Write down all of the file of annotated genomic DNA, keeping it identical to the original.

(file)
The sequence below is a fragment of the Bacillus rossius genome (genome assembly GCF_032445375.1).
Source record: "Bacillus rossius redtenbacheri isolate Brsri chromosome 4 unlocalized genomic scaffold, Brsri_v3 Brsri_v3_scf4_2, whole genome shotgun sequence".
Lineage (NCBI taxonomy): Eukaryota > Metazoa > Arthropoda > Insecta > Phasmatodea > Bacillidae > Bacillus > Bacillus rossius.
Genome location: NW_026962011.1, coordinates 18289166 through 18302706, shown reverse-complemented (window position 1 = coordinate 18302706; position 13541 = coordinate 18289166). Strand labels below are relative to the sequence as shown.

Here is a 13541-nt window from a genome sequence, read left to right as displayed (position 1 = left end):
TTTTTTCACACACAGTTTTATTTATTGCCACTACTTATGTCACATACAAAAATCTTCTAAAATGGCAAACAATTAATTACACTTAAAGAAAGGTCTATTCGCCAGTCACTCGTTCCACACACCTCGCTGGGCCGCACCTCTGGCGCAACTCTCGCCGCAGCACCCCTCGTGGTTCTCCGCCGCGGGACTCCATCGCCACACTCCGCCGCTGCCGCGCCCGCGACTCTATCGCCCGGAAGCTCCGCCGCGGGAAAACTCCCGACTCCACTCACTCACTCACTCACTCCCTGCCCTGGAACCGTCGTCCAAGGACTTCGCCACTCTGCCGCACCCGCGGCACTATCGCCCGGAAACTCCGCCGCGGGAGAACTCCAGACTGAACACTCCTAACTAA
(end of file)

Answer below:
The sequence below is a fragment of the Bacillus rossius genome (genome assembly GCF_032445375.1).
Source record: "Bacillus rossius redtenbacheri isolate Brsri chromosome 4 unlocalized genomic scaffold, Brsri_v3 Brsri_v3_scf4_2, whole genome shotgun sequence".
Lineage (NCBI taxonomy): Eukaryota > Metazoa > Arthropoda > Insecta > Phasmatodea > Bacillidae > Bacillus > Bacillus rossius.
Genome location: NW_026962011.1, coordinates 18289166 through 18302706, shown reverse-complemented (window position 1 = coordinate 18302706; position 13541 = coordinate 18289166). Strand labels below are relative to the sequence as shown.

Here is a 13541-nt window from a genome sequence, read left to right as displayed (position 1 = left end):
TTTTTTCACACACAGTTTTATTTATTGCCACTACTTATGTCACATACAAAAATCTTCTAAAATGGCAAACAATTAATTACACTTAAAGAAAGGTCTATTCGCCAGTCACTCGTTCCACACACCTCGCTGGGCCGCACCTCTGGCGCAACTCTCGCCGCAGCACCCCTCGTGGTTCTCCGCCGCGGGACTCCATCGCCACACTCCGCCGCTGCCGCGCCCGCGACTCTATCGCCCGGAAGCTCCGCCGCGGGAAAACTCCCGACTCCACTCACTCACTCACTCACTCCCTGCCCTGGAACCGTCGTCCAAGGACTTCGCCACTCTGCCGCACCCGCGGCACTATCGCCCGGAAACTCCGCCGCGGGAGAACTCCAGACTGAACACTCCTAACTAA